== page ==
Noumsa worried that Sbekezelo might have been infected by her mother, but was afraid to take her to get tested. Better not to know, she thinks. If God chooses to take the child away, that is God's choice.
The aunt sent the teenager for prenatal care at the maternity ward at Mosvold.
For weeks Snenhlanhla refused to tell her aunt who the father is. When she finally did, Noumsa's frustration turned to anger. He is a man, not a boy.
Snenhlanhla's boyfriend is almost 10 years older and, Noumsa thinks, a drunkard. Snenhlanhla met him when her father was still alive; he used to come and drink the traditional beer her father brewed from sorghum in their yard.
He is too old for a teenage girl, the aunt told Snenhlanhla, and unemployed as well. She suspected he would not help to support the child or pay "inhlwawulo," the traditional penalty of one cow for impregnating a girl before marrying her.
"He hasn't given us a cent," she said as her nephew, 16-year-old Tobani, rolled a wheel barrow laden with a bright yellow plastic water container into the yard. The family takes their water from a tap a few hundred yards away. "Not a cent."
Noumsa worried that the boyfriend would infect the teenager--or had already--because he had been living in a big city squatter camp. Who knows what kind of women he has been sleeping with there?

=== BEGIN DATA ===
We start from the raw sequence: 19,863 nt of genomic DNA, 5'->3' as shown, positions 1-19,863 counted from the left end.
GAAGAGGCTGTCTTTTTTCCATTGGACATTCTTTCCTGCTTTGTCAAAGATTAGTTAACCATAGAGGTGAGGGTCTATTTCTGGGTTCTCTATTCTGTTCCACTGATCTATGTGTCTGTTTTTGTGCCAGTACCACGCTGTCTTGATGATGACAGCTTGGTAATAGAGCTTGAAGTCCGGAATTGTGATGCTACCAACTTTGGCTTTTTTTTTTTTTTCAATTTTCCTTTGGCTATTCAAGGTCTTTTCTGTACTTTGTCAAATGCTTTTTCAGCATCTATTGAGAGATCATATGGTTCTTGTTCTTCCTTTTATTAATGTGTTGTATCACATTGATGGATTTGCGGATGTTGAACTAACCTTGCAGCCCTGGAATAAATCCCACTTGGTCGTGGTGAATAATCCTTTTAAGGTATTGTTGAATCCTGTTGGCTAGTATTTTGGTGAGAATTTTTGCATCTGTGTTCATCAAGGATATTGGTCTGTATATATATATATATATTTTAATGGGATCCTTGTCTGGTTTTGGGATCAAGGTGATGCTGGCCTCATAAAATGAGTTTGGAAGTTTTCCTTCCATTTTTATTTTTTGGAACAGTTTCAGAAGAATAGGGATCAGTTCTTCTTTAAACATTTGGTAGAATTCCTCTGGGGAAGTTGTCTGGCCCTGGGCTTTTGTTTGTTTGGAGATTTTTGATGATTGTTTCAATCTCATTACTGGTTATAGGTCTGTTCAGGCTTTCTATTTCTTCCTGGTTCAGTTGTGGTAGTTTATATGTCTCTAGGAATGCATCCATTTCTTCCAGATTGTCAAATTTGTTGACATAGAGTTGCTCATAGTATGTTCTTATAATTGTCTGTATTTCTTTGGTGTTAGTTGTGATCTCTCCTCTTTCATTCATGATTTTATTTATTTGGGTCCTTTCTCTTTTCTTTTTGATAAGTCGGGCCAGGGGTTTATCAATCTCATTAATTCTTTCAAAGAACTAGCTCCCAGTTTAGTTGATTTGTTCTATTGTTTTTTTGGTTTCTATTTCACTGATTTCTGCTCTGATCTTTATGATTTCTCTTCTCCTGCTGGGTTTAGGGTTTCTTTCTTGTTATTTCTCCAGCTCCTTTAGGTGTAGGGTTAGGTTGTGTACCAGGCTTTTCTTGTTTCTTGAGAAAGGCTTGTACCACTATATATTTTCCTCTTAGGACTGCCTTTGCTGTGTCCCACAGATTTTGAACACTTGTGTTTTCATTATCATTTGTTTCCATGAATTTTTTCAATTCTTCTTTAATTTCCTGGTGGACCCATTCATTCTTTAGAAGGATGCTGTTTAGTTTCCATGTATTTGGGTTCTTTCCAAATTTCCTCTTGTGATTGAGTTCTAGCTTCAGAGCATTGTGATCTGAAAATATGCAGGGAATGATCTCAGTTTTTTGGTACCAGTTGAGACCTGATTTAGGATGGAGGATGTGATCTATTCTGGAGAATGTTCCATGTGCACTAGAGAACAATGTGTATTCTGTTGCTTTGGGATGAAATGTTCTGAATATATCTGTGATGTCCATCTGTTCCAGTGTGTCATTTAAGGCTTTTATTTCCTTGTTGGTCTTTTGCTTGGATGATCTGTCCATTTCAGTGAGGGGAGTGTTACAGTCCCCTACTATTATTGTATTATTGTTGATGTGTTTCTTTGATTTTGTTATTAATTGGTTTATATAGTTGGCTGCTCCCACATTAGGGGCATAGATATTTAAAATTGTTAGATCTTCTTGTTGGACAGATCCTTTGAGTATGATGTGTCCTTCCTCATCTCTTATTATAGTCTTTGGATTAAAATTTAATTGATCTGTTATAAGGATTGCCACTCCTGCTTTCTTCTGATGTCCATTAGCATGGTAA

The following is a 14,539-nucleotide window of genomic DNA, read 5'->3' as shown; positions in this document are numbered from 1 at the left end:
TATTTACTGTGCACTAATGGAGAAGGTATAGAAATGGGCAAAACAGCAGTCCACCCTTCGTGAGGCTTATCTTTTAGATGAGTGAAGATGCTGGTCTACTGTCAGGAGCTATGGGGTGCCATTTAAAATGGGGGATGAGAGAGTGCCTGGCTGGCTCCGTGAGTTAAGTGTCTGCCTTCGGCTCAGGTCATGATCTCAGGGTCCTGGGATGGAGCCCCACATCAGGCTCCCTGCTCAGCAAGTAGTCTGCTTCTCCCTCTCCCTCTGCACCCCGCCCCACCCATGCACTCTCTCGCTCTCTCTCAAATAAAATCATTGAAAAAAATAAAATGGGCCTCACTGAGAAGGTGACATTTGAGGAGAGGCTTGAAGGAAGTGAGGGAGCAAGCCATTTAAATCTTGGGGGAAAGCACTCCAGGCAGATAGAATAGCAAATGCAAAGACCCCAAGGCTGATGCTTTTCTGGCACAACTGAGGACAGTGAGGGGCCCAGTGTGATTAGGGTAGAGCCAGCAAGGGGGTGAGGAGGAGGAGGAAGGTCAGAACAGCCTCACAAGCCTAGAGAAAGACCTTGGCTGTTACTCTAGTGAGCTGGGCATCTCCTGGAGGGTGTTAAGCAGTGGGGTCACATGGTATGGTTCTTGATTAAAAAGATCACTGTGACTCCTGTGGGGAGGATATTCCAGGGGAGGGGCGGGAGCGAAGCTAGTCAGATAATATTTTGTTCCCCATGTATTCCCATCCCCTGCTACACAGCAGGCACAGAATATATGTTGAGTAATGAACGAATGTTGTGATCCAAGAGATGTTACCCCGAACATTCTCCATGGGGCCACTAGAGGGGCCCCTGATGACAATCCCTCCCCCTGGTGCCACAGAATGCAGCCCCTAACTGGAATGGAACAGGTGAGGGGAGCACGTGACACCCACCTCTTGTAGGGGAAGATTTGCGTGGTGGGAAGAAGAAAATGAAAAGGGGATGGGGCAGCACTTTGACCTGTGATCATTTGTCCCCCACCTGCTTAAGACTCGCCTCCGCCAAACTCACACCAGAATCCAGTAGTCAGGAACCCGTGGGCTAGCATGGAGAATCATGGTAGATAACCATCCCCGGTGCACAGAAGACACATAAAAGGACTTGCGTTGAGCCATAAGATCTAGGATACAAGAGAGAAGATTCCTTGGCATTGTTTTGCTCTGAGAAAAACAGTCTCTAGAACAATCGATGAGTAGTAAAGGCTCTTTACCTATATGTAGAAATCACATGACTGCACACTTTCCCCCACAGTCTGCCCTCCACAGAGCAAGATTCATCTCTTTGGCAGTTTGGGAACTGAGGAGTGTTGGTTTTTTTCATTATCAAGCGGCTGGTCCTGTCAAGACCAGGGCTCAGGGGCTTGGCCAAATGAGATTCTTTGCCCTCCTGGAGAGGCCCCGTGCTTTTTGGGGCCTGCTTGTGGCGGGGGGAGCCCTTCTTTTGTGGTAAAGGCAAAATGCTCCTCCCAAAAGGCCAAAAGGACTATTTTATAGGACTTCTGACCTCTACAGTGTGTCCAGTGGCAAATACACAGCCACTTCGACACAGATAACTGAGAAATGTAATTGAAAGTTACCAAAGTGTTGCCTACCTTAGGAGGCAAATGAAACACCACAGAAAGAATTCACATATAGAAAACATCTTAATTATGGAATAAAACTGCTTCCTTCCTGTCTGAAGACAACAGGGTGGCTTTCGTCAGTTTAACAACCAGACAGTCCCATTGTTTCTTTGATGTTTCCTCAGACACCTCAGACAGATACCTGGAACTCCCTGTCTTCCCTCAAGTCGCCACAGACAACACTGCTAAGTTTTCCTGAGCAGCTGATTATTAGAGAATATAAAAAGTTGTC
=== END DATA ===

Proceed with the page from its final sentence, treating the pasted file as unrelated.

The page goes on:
As the delivery date approached the teenager began to look forward to the baby's birth. She wanted a boy, but Noumsa hoped it would be a girl who could wear Sbekezelo's old clothes.
Snenhlanhla kept going to school at the nearby Ingwavuma High School, but attended half heartedly. She was in her final year, studying for national graduation exams. Until last year, the school forced pregnant girls to drop out, believing they were bad influences and unlikely to pass in any case.
But new government regulations require schools to allow pregnant girls to keep attending. Still, the baby was due right in the middle of the final exam period and there was no way to make up missed tests. Snenhlanhla wondered if she could still be a social worker even if she didn't graduate high school.
On December 12 of last year, Snenhlanhla delivered a girl by Caesarean section. She named her Fortunate.
Her boyfriend came to visit and agreed with the name. He promised to return to sign papers acknowledging his paternity. But by the time she was discharged from hospital a few days later, he had not come back.
As Noumsa and Snenhlanhla left the hospital, they saw the boyfriend waiting across the street, but he disappeared before they could speak to him. Noumsa bit her tongue.
Back at home, Snenhlanhla settled into the house where her parents died, which had been unused since their deaths. One room has a small table with two chairs and a small shelf.
The other contains a bed.
On the first day home, the other children crowded around the baby.
Sbekezelo cried for attention.
"She's so beautiful," Snenhlanhla whispered happily. She told her aunt more happy news. During her stay at the hospital, she agreed to be tested for AIDS.
She and the baby were both negative. The little one was well named.
Nicole Itano is a freelance reporter based in Johannesburg, South Africa. She is writing a book about AIDS in Africa.
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Ingwavuma Orphan Care:
Girls, HIV/AIDS and Education